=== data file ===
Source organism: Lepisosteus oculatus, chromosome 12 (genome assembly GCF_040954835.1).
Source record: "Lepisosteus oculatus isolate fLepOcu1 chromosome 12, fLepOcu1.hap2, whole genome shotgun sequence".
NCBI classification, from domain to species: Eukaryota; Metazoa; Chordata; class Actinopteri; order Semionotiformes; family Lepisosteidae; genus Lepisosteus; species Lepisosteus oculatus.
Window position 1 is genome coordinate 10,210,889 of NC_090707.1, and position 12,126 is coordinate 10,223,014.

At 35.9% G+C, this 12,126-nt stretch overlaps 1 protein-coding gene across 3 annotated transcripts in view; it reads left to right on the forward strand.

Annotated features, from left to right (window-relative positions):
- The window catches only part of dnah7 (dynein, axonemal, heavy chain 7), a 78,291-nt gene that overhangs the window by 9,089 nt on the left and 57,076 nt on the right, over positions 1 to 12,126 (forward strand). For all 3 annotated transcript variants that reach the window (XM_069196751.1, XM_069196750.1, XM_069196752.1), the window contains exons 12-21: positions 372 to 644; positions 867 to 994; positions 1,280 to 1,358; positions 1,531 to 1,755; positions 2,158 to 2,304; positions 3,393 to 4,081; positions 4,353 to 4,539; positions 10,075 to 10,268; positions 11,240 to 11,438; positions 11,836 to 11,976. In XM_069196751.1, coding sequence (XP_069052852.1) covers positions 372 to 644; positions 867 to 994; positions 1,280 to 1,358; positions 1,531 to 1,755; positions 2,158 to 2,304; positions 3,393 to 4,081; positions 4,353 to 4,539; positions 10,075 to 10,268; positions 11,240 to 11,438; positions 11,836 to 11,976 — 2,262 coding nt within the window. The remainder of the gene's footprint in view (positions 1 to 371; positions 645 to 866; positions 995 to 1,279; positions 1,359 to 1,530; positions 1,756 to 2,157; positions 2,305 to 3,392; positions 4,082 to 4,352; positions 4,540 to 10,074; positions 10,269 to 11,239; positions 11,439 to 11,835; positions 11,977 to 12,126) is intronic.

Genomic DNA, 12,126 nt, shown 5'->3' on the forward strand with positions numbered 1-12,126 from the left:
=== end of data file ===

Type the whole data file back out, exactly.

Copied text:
Source organism: Lepisosteus oculatus, chromosome 12 (genome assembly GCF_040954835.1).
Source record: "Lepisosteus oculatus isolate fLepOcu1 chromosome 12, fLepOcu1.hap2, whole genome shotgun sequence".
NCBI classification, from domain to species: Eukaryota; Metazoa; Chordata; class Actinopteri; order Semionotiformes; family Lepisosteidae; genus Lepisosteus; species Lepisosteus oculatus.
Window position 1 is genome coordinate 10,210,889 of NC_090707.1, and position 12,126 is coordinate 10,223,014.

At 35.9% G+C, this 12,126-nt stretch overlaps 1 protein-coding gene across 3 annotated transcripts in view; it reads left to right on the forward strand.

Annotated features, from left to right (window-relative positions):
- The window catches only part of dnah7 (dynein, axonemal, heavy chain 7), a 78,291-nt gene that overhangs the window by 9,089 nt on the left and 57,076 nt on the right, over positions 1 to 12,126 (forward strand). For all 3 annotated transcript variants that reach the window (XM_069196751.1, XM_069196750.1, XM_069196752.1), the window contains exons 12-21: positions 372 to 644; positions 867 to 994; positions 1,280 to 1,358; positions 1,531 to 1,755; positions 2,158 to 2,304; positions 3,393 to 4,081; positions 4,353 to 4,539; positions 10,075 to 10,268; positions 11,240 to 11,438; positions 11,836 to 11,976. In XM_069196751.1, coding sequence (XP_069052852.1) covers positions 372 to 644; positions 867 to 994; positions 1,280 to 1,358; positions 1,531 to 1,755; positions 2,158 to 2,304; positions 3,393 to 4,081; positions 4,353 to 4,539; positions 10,075 to 10,268; positions 11,240 to 11,438; positions 11,836 to 11,976 — 2,262 coding nt within the window. The remainder of the gene's footprint in view (positions 1 to 371; positions 645 to 866; positions 995 to 1,279; positions 1,359 to 1,530; positions 1,756 to 2,157; positions 2,305 to 3,392; positions 4,082 to 4,352; positions 4,540 to 10,074; positions 10,269 to 11,239; positions 11,439 to 11,835; positions 11,977 to 12,126) is intronic.

Genomic DNA, 12,126 nt, shown 5'->3' on the forward strand with positions numbered 1-12,126 from the left: